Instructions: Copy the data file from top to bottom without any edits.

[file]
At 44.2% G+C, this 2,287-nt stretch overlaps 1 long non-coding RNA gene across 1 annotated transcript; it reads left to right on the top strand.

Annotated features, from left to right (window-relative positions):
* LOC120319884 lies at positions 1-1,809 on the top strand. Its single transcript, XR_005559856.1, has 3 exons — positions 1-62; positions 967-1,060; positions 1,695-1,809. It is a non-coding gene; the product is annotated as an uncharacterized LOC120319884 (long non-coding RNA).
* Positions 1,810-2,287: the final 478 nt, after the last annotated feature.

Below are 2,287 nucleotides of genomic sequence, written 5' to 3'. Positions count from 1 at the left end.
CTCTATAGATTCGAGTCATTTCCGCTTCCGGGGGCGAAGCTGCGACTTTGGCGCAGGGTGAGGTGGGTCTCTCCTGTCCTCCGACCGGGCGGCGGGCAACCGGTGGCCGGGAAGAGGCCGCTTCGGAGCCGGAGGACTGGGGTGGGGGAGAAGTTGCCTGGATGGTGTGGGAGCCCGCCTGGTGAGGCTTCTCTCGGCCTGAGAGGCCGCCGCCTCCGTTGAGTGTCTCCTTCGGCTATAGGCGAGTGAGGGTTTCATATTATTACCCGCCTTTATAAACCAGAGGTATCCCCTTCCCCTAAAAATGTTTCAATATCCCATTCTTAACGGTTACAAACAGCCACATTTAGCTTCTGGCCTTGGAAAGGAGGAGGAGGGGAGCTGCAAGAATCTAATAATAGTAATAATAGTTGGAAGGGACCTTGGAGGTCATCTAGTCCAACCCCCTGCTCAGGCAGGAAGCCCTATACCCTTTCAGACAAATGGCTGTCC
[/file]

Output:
At 44.2% G+C, this 2,287-nt stretch overlaps 1 long non-coding RNA gene across 1 annotated transcript; it reads left to right on the top strand.

Annotated features, from left to right (window-relative positions):
* LOC120319884 lies at positions 1-1,809 on the top strand. Its single transcript, XR_005559856.1, has 3 exons — positions 1-62; positions 967-1,060; positions 1,695-1,809. It is a non-coding gene; the product is annotated as an uncharacterized LOC120319884 (long non-coding RNA).
* Positions 1,810-2,287: the final 478 nt, after the last annotated feature.

Below are 2,287 nucleotides of genomic sequence, written 5' to 3'. Positions count from 1 at the left end.
CTCTATAGATTCGAGTCATTTCCGCTTCCGGGGGCGAAGCTGCGACTTTGGCGCAGGGTGAGGTGGGTCTCTCCTGTCCTCCGACCGGGCGGCGGGCAACCGGTGGCCGGGAAGAGGCCGCTTCGGAGCCGGAGGACTGGGGTGGGGGAGAAGTTGCCTGGATGGTGTGGGAGCCCGCCTGGTGAGGCTTCTCTCGGCCTGAGAGGCCGCCGCCTCCGTTGAGTGTCTCCTTCGGCTATAGGCGAGTGAGGGTTTCATATTATTACCCGCCTTTATAAACCAGAGGTATCCCCTTCCCCTAAAAATGTTTCAATATCCCATTCTTAACGGTTACAAACAGCCACATTTAGCTTCTGGCCTTGGAAAGGAGGAGGAGGGGAGCTGCAAGAATCTAATAATAGTAATAATAGTTGGAAGGGACCTTGGAGGTCATCTAGTCCAACCCCCTGCTCAGGCAGGAAGCCCTATACCCTTTCAGACAAATGGCTGTCC